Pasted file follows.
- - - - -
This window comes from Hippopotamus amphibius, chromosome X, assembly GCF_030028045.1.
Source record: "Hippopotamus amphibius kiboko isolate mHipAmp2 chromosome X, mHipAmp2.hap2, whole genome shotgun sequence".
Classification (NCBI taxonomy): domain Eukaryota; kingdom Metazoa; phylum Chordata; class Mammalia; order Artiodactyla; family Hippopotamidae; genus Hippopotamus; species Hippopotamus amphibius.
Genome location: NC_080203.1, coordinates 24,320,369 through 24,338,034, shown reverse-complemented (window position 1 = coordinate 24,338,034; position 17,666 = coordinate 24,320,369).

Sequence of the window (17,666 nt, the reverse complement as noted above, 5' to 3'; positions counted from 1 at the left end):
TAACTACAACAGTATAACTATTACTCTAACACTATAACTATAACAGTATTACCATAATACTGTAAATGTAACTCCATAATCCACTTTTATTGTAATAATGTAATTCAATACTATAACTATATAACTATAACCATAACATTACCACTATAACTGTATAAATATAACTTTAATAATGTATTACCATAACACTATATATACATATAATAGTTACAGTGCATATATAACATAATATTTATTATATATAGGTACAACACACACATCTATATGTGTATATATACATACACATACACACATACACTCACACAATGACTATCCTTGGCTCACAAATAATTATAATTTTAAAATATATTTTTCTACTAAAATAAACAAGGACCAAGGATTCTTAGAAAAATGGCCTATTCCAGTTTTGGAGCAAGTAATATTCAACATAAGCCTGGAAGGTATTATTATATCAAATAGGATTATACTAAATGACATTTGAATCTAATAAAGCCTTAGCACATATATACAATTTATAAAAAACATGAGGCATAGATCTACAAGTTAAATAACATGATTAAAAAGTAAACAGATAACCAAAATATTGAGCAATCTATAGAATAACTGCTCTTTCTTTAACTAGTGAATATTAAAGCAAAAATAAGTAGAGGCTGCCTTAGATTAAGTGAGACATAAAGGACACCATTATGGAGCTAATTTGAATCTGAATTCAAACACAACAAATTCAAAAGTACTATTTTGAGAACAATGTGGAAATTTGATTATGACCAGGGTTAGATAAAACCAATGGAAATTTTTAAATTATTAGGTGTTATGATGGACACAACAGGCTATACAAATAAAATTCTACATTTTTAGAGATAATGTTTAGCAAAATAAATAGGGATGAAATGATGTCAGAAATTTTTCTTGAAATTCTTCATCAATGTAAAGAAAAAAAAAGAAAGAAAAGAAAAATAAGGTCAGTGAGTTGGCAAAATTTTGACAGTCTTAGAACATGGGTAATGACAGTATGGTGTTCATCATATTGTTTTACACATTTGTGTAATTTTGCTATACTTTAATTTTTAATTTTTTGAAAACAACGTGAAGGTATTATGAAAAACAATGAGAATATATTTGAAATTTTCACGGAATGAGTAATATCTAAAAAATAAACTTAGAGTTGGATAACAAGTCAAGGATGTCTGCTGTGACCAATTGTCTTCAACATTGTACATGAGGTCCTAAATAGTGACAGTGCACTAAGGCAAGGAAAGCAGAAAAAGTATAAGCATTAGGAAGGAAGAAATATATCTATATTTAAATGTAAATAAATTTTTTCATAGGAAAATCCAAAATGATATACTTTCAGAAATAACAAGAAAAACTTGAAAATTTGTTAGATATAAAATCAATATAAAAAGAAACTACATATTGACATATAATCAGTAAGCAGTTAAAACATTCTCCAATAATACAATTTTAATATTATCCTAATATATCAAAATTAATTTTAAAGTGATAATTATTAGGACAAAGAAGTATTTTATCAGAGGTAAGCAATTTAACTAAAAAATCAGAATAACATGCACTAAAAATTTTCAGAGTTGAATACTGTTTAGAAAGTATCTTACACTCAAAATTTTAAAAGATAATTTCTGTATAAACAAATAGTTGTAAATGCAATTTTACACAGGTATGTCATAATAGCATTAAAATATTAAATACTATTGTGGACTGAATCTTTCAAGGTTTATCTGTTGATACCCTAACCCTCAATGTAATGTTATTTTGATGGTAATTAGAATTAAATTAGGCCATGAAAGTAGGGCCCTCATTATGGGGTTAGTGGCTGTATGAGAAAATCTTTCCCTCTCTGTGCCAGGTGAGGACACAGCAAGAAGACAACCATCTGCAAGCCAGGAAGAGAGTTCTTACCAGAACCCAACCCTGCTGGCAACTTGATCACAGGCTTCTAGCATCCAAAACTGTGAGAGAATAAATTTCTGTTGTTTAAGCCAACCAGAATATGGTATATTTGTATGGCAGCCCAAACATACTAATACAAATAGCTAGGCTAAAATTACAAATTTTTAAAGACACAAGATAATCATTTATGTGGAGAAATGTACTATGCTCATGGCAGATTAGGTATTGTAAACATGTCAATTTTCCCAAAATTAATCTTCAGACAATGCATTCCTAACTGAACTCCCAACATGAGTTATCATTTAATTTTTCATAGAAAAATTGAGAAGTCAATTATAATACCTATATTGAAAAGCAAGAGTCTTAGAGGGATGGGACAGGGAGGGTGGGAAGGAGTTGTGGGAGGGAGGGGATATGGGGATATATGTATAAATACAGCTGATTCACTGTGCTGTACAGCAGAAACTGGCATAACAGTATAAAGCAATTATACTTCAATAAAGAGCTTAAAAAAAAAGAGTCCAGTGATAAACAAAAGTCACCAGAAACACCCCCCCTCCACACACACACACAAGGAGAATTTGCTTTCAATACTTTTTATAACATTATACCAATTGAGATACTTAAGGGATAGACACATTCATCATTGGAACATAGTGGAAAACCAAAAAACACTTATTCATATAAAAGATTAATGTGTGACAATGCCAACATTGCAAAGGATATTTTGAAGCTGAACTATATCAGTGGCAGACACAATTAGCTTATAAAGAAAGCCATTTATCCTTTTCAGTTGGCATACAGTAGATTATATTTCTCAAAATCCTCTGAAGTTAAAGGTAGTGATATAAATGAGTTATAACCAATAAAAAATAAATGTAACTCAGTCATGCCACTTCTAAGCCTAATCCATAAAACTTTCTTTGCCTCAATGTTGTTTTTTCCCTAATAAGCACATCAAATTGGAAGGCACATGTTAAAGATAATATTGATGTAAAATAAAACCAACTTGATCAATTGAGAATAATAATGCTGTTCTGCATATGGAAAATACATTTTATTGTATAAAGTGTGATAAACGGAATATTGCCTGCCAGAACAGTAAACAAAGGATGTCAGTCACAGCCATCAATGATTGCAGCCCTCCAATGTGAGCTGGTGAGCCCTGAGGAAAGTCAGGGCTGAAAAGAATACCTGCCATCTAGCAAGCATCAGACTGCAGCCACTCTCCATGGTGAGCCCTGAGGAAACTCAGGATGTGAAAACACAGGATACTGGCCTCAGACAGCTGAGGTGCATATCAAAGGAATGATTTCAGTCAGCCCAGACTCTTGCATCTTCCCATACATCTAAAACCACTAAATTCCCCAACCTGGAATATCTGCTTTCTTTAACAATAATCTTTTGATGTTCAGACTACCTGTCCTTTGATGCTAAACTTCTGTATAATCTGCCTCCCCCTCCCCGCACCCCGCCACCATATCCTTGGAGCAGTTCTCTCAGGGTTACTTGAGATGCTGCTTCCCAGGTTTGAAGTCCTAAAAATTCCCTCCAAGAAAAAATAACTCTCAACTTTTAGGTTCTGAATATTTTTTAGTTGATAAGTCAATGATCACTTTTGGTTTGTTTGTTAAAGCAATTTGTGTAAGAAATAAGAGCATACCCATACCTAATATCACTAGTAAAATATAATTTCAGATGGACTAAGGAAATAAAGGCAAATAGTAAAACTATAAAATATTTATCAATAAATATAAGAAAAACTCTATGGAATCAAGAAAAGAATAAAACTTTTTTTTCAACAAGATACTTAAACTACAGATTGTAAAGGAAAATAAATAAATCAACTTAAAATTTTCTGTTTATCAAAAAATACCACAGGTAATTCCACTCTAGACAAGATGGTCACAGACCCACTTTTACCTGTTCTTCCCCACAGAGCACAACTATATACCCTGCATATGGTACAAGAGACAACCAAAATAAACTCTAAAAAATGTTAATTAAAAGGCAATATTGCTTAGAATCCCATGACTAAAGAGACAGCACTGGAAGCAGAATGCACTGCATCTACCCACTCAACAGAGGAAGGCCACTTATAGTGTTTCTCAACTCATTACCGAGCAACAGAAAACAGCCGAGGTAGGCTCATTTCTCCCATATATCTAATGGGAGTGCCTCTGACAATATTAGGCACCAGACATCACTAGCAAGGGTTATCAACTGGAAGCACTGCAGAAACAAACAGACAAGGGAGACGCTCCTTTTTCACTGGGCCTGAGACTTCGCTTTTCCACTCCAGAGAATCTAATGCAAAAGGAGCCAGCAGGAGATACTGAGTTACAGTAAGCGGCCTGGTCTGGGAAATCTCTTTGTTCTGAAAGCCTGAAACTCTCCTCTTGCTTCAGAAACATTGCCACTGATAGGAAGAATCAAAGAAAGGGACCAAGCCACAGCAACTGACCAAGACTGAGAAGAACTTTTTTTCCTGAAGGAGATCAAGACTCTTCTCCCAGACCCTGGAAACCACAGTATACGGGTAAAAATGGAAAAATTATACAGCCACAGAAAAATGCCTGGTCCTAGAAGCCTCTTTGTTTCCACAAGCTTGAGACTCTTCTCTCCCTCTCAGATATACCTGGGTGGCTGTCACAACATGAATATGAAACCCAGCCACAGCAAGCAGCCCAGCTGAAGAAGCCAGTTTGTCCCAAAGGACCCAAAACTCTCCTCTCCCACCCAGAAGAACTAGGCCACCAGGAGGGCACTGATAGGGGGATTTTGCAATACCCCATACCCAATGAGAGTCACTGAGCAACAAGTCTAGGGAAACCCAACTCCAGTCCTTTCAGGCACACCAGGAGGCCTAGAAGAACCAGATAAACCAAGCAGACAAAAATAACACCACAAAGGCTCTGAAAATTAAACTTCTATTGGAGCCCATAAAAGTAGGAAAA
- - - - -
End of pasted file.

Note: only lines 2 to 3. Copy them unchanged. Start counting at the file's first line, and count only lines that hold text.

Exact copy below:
Source record: "Hippopotamus amphibius kiboko isolate mHipAmp2 chromosome X, mHipAmp2.hap2, whole genome shotgun sequence".
Classification (NCBI taxonomy): domain Eukaryota; kingdom Metazoa; phylum Chordata; class Mammalia; order Artiodactyla; family Hippopotamidae; genus Hippopotamus; species Hippopotamus amphibius.